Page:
It’s continuing the work that Snake Eater did in this area, where you could press a button to see through Snake’s eyes, sometimes used as a joke to get a peek of EVA’s boobs, or to see The Sorrow giving you extra information and a goofy gag. Guns of the Patriots advances it by limiting it; you can choose to view the scene from Snake’s perspective but this time you don’t have control of the perspective. I can draw a direct line from these ideas in Metal Gear to the way in which P.T. plays with perspective, locking you into animations and taking control of where you are going to look, but making you make the choice to look in the first place.

Metal Gear is not a horror game, but the manner in which it plays with cinematic language and adds interactivity into its scenes demonstrate a remarkable understanding of the ways in which composition and perspective is used to create tension.

I guess the conclusion to this little entry is what everybody was saying last year, the loss of Silent Hills ever existing and PT ever being played by new people is tragic, and I hope the team at Kojima Productions gets to continue elaborating on these ideas somewhere else in the future.

Liquid’s Plan

Hooray! Naomi! It’s good to finally meet her, she was just an animated gif in the first game, appearing on my codec screen. Be good to catch up, see what she’s been up to these days, apart from helping Liquid Ocelot enact a plan which will surely plunge the world into an age of perpetual war?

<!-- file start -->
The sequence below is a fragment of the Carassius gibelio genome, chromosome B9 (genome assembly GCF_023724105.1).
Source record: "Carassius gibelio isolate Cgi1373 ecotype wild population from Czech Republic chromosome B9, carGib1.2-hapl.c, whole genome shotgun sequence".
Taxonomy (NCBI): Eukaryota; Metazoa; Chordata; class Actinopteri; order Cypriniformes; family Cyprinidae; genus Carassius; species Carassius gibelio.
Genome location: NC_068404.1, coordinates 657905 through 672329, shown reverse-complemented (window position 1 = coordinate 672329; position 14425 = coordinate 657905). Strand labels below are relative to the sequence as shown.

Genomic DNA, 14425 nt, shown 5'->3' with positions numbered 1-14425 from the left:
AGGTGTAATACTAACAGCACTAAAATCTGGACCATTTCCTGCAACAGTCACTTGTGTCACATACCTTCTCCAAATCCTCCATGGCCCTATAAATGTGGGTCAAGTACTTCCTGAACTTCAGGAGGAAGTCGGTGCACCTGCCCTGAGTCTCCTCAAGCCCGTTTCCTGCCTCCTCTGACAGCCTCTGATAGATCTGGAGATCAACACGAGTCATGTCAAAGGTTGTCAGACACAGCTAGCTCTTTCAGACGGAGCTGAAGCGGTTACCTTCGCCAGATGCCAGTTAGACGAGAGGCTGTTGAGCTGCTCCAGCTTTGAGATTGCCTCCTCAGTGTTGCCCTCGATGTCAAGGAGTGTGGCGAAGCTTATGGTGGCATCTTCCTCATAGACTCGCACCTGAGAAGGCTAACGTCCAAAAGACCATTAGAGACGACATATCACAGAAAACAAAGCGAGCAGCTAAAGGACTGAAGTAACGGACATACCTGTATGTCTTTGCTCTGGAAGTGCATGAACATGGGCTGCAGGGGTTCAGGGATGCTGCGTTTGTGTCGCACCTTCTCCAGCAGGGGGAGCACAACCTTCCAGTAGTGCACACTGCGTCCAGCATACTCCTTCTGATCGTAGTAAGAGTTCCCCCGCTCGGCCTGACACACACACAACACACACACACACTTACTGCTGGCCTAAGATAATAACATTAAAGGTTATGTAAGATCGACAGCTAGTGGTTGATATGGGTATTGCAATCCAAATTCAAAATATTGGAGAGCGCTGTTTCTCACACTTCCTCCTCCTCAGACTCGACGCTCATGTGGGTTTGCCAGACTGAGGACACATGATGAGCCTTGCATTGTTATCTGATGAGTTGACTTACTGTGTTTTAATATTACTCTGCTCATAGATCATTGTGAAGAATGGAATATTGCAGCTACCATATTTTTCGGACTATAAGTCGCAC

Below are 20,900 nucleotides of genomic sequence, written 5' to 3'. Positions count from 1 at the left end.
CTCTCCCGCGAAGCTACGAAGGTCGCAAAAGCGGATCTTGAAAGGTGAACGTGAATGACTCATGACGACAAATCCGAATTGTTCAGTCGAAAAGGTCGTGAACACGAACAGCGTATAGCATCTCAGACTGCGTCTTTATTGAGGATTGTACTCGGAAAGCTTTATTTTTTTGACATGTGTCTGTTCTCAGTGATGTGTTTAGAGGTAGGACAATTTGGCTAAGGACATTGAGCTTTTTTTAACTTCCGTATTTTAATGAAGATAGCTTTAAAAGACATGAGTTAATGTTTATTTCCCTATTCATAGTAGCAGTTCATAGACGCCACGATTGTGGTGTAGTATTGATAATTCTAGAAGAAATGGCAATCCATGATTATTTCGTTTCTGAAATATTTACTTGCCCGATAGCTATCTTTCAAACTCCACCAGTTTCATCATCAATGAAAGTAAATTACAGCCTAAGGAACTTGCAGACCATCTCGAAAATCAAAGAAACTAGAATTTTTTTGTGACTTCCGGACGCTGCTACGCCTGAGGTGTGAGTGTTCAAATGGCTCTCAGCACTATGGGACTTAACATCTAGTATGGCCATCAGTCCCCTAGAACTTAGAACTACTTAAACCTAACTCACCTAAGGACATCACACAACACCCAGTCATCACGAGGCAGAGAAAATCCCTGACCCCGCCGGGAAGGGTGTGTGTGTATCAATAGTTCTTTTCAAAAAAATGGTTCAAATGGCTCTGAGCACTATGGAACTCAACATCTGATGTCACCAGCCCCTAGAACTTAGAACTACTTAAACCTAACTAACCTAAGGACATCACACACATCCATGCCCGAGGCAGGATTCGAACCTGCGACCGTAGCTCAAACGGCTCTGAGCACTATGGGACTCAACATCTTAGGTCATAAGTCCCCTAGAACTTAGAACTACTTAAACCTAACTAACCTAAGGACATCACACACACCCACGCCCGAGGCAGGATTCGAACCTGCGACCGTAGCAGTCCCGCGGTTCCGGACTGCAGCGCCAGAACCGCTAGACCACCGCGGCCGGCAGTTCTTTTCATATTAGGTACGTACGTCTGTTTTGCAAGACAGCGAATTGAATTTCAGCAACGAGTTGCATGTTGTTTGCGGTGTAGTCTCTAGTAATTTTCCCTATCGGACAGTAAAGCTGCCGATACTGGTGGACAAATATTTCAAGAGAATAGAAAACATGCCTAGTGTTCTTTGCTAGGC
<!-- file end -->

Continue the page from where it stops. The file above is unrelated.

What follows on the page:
Well, I guess that does take up a lot of time, not much space for hobbies when forced into the pursuit of assisting someone’s revolution. She starts by filling Snake in on the specifics of Liquid’s plan, the majority of which I had already put together, but puts in some interesting twists on the ideas present.

Liquid was trying to hack into the SOP system, to free his soldiers from The Patriots control. And what we saw back in the Middle East was a success, the soldiers were freed from all forms of nanomachine control – but their minds couldn’t handle it. By shielding the human mind from the effects of war, the soldiers are completely mentally reliant upon the SOP system in order to simply continue functioning.

This has so far been a recurring theme in Guns of the Patriots, the difficulty of fighting against a system on which the very thing you are fighting for has become reliant. They could destroy The Patriots immediately, but the world would not recover from its need for the war economy overnight. The series presents an understanding of how culture functions as a symbiotic relationship between values and people, and demonstrates that no matter how harmful a culture, a value system or way of life may be for the people it is enforced upon, it is still relied upon by those who operate within it.

This plot point is also the continued examination of the idea of The Soldier; almost every Metal Gear character is shaped and traumatised by war in some way, a constant in the Metal Gear universe is that war leaves deep scars that will never heal. So now, the universe has changed to allow anyone to fight and avoid the consequences of those actions, but they can’t be avoided forever. If they are to be free of Patriot control, the soldiers – and the world – is going to have to confront these consequences themselves. And they are too much to bare.